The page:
I know, I know, I've seen tech-demos / benchmarks before. The difference just felt especially huge in this case but maybe the graphics will improve till release.
 
Nirolak said:
Isn't Mario Kart running at 120 fps so it can be 60 fps 3D?
I don't think thats how it works, I could be wrong though. I think the games have to be 60 fps in the first place for the 3D to work.

That brings up another point. Since most games will be 3D, does that mean they all HAVE to run at 60 fps?

Because that would be a dream come true.
 
Some of the (most of the.. well all of the) e3 demos didn't take full advantage of the system's capabilities. We'll see what kind of graphics it can actually put out when the final products are demoed, and then, of course, they will improve for a year or two as developers get even more familiar with the system.
 
Eteric Rice said:
I don't think thats how it works, I could be wrong though. I think the games have to be 60 fps in the first place for the 3D to work.

That brings up another point. Since most games will be 3D, does that mean they all HAVE to run at 60 fps?

Because that would be a dream come true.
Edit: Nevermind here.
 
Eteric Rice said:
I don't think thats how it works, I could be wrong though. I think the games have to be 60 fps in the first place for the 3D to work.

That brings up another point. Since most games will be 3D, does that mean they all HAVE to run at 60 fps?

Because that would be a dream come true.
Almost 100% sure this is incorrect.
 
Nirolak said:
Generally stereoscopic 3D games have to run at double their effective framerate.

Unless I'm not understanding how the 3DS does 3D correctly, any 60 fps games on the 3DS would play like 30 fps games and any 120 fps games would play like 60 fps games.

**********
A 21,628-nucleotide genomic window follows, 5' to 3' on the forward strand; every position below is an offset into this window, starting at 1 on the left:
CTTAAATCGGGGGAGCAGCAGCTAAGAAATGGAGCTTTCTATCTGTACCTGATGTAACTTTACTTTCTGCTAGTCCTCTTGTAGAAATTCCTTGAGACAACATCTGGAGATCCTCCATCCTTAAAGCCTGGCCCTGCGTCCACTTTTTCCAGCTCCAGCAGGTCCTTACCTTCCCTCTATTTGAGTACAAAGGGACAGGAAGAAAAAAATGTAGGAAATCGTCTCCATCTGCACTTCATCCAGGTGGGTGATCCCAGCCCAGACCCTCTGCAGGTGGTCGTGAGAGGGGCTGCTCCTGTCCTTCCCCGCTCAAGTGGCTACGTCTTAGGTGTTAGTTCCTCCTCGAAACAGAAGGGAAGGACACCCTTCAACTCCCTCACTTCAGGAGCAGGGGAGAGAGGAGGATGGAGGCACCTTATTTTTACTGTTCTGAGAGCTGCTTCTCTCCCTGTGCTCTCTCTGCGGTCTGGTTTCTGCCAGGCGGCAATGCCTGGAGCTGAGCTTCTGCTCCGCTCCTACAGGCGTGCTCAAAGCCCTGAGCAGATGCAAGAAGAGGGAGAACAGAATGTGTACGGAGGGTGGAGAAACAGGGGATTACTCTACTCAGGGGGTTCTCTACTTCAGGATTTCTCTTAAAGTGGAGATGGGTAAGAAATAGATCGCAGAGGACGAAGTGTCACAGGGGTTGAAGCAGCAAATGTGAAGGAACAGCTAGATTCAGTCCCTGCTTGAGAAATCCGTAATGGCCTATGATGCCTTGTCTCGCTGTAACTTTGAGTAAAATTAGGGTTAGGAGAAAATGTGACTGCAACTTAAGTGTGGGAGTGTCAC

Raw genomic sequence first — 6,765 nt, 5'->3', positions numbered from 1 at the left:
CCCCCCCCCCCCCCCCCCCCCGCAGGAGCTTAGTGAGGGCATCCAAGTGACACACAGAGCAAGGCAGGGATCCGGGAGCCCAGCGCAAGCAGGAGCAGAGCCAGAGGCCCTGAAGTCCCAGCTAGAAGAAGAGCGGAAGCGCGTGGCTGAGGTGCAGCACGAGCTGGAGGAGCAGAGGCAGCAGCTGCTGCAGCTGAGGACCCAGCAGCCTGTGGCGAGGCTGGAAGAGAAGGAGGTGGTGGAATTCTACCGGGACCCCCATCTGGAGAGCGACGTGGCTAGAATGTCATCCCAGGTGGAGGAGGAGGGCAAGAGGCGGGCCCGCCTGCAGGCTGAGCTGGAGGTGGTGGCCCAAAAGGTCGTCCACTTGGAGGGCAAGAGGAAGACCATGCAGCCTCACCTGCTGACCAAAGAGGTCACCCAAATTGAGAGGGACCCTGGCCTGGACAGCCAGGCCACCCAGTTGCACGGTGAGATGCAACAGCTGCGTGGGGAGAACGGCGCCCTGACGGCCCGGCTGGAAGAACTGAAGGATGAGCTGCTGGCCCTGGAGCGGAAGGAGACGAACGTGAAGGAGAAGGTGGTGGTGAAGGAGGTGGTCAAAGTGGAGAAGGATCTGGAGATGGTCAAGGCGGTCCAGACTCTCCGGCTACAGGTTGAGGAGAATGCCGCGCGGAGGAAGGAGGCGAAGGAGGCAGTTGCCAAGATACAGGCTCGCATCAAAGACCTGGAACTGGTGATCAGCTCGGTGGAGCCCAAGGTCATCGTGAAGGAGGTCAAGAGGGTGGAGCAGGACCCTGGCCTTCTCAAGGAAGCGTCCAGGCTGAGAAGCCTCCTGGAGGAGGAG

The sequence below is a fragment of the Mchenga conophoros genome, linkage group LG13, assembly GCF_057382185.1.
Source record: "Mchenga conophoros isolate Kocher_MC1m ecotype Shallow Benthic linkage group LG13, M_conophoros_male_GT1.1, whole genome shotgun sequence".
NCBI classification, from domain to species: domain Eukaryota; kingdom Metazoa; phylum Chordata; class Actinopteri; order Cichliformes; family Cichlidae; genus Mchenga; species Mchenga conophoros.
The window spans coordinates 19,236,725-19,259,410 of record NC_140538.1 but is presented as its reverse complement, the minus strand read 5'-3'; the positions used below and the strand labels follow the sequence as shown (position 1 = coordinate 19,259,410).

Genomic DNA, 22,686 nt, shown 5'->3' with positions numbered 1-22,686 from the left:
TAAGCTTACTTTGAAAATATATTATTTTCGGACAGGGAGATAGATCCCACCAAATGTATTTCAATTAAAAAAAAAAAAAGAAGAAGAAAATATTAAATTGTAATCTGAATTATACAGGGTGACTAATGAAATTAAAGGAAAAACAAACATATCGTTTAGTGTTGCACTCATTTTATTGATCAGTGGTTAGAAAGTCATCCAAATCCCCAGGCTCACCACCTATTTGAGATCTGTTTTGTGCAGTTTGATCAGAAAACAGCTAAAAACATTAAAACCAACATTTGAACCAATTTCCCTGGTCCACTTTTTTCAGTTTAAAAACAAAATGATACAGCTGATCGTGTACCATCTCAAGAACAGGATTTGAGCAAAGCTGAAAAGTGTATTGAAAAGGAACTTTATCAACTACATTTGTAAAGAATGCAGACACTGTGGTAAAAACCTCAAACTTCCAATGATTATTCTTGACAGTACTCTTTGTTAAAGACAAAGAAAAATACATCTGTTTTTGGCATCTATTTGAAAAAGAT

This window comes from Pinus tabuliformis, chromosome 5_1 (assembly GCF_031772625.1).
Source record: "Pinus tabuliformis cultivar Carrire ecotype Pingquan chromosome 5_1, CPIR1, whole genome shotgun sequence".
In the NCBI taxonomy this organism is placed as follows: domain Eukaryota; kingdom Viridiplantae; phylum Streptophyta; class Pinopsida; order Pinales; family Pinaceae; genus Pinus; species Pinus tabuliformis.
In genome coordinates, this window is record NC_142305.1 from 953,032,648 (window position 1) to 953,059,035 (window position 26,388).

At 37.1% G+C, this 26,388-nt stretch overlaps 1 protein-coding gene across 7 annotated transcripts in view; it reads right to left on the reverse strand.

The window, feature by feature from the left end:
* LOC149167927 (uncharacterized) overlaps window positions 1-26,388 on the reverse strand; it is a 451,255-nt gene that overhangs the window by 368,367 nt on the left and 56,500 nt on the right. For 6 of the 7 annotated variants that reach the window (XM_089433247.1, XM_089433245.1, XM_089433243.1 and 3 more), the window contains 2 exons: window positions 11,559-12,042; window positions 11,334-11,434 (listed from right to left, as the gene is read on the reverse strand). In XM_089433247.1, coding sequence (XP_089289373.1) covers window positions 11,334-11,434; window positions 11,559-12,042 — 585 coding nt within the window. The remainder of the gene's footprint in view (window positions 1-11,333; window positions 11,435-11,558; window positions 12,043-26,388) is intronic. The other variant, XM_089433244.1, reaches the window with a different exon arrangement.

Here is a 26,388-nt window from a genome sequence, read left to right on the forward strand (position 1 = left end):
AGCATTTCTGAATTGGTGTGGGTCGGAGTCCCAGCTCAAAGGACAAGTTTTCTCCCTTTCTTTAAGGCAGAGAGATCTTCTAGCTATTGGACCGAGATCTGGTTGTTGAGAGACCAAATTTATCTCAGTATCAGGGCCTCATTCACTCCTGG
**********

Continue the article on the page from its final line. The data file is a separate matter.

The way 3D works on the 3DS you won't have any framerate requirements. You do however lose half the horizontal resolution (hence the screen is 800x240 while the screenshots are 400x240).
 
Enkidu said:
The way 3D works on the 3DS you won't have any framerate requirements. You do however lose half the horizontal resolution (hence the screen is 800x240 while the screenshots are 400x240).
Oh, so the parallax barrier just blocks every other line of resolution for each eye?

That... makes a lot more sense than what I was thinking it did.
 
3DS's 3d is a little different from shutter and polarised glasses. The 2 images are thrown up in tandem as opposed to alternatively. That's why the actual resolution of the 3D screen is twice the effective resolution. This also means high refresh rates are not a necessity since there is no flicker.

That being said, each image your eye sees is technically a frame by itself, so one could consider that a game that runs at 60fps is actually running at 120fps, just 2 frames at a time.

edit: beaten.
 
Sloane said:
Sure, but that's quite a huge difference:




I know, it's not completely comparable and maybe the graphics will improve, but still. Seems a bit odd to me.
I think the MGS tech demo compares favorably with the above pic. 3DS is many ways appears to be a portable XBOX when you factor in the resolution.
 
Sloane said:
Sure, but that's quite a huge difference:




I know, it's not completely comparable and maybe the graphics will improve, but still. Seems a bit odd to me.
is um the top pic a pre render? and isnt this from a demo?
 
Kid Icarus in motion and scaled to the screen compares well to similar Xbox titles in my opinion. The flying segments could rival Panzer Dragoon Orta.

On a tangent, I've heard that the PSP "cheated" in its hardware by employing something not meant for portables--can someone elaborate on that?
 
Ignis Fatuus said:
Kid Icarus in motion and scaled to the screen compares well to similar Xbox titles in my opinion. The flying segments could rival Panzer Dragoon Orta.

On a tangent, I've heard that the PSP "cheated" in its hardware by employing something not meant for portables--can someone elaborate on that?
Panzer Dragoon 3DS please.
 
Comment by Jon Peddie:

Nintendo goes with DMP for S3D graphics engine

Today, DMP announced in Japan that Nintendo has adopted DMP PICA200 for the 3DS.

The new Nintendo 3DS is an amazing little device. The DS has already been a beloved machine attracting over 100 million users since 2004. Not many products (that I can think of, at least) can match that volume of enthusiasm or the customer base. And it’s self perpetuating because the installed base attracts developers which create new games which attracts new consumers – it is a perfect ecosystem.